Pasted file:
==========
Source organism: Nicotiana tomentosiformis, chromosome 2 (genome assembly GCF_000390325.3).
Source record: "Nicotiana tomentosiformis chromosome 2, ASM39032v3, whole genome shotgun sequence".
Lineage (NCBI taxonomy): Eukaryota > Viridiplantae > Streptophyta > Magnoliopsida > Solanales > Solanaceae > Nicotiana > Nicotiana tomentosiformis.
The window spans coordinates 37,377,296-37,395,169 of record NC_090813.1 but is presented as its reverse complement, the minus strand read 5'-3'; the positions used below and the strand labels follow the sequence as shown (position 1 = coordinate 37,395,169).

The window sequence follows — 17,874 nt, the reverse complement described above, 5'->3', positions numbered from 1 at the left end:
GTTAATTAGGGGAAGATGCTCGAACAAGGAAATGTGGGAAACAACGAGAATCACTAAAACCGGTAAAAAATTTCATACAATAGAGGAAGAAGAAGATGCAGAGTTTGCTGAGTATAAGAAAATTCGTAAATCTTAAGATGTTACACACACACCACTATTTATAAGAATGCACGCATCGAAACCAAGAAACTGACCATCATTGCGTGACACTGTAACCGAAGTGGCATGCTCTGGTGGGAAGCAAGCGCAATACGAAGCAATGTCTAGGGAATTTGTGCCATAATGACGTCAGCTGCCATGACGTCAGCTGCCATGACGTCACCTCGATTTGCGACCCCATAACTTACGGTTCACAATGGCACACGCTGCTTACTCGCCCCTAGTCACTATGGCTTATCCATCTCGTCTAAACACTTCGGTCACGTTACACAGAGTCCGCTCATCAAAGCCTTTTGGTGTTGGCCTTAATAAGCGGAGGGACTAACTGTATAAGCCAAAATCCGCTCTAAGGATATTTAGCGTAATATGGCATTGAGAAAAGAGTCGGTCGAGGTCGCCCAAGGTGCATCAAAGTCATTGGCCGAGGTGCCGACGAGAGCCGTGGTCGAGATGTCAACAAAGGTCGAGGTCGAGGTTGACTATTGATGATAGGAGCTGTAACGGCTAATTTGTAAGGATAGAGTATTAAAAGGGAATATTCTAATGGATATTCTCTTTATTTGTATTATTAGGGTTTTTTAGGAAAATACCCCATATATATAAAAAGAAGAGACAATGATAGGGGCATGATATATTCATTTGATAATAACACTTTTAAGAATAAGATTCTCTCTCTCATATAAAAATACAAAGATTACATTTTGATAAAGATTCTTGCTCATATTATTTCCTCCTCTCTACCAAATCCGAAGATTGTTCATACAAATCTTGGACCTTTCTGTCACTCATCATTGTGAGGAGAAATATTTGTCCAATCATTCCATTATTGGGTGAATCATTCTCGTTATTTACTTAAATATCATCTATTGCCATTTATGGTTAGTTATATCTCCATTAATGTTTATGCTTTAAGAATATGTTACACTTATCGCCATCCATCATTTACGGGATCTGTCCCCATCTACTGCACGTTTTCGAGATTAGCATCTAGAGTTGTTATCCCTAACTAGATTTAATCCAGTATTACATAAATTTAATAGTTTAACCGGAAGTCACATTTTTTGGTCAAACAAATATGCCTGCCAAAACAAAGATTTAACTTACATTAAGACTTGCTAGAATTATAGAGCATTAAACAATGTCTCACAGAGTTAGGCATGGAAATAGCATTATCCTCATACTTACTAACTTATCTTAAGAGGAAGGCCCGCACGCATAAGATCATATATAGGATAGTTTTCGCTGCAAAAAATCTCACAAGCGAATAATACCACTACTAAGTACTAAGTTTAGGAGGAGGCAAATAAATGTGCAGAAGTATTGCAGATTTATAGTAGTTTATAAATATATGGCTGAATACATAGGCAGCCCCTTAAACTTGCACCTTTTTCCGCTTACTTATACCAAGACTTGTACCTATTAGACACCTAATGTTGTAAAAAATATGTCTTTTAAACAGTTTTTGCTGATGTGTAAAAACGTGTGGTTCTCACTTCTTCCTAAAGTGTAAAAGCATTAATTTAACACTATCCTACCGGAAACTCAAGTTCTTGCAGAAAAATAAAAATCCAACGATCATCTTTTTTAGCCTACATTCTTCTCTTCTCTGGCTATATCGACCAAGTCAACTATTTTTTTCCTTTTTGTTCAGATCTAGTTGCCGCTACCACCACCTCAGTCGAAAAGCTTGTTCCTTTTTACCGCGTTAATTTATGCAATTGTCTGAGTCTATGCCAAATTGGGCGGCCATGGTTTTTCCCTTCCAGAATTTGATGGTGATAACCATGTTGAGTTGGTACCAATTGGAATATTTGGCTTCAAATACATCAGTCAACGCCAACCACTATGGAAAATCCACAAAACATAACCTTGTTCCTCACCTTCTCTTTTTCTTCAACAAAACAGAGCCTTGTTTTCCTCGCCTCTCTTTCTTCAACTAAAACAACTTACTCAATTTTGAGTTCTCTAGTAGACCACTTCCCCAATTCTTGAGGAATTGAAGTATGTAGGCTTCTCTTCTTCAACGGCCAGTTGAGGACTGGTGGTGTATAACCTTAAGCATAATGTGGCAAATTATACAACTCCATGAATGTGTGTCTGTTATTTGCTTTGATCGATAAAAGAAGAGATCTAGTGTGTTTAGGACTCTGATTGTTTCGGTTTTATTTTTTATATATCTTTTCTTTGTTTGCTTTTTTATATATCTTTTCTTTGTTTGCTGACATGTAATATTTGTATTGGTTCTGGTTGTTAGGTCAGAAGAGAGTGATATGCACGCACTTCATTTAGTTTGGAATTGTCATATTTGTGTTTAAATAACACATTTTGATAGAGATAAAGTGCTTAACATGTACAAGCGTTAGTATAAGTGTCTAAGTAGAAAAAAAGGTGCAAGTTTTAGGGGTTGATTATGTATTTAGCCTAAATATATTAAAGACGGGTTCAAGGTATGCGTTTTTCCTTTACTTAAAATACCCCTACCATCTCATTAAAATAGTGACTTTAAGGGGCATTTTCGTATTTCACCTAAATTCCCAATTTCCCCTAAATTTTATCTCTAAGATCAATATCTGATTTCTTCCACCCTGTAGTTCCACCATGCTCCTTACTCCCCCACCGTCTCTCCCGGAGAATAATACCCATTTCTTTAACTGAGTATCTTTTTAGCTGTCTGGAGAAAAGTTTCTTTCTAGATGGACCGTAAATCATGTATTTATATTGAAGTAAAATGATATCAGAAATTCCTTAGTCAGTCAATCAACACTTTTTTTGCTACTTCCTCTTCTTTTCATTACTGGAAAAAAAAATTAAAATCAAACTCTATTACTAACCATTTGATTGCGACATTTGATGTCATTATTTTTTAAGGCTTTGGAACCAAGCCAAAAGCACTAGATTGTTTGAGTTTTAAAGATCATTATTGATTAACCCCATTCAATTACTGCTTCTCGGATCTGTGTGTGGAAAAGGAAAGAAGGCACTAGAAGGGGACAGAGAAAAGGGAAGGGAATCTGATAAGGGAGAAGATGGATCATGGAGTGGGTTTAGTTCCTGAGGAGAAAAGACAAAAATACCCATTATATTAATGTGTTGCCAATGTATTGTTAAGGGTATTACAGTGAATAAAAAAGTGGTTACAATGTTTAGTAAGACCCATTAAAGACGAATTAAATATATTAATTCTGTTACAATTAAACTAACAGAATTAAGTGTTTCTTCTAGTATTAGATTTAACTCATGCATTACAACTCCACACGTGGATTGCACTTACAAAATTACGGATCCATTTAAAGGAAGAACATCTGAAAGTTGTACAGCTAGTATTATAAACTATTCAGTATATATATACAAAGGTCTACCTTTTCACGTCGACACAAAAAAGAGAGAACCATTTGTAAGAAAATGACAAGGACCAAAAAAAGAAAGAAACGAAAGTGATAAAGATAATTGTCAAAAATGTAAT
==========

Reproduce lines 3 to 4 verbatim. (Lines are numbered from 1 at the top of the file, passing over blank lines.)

Lineage (NCBI taxonomy): Eukaryota > Viridiplantae > Streptophyta > Magnoliopsida > Solanales > Solanaceae > Nicotiana > Nicotiana tomentosiformis.
The window spans coordinates 37,377,296-37,395,169 of record NC_090813.1 but is presented as its reverse complement, the minus strand read 5'-3'; the positions used below and the strand labels follow the sequence as shown (position 1 = coordinate 37,395,169).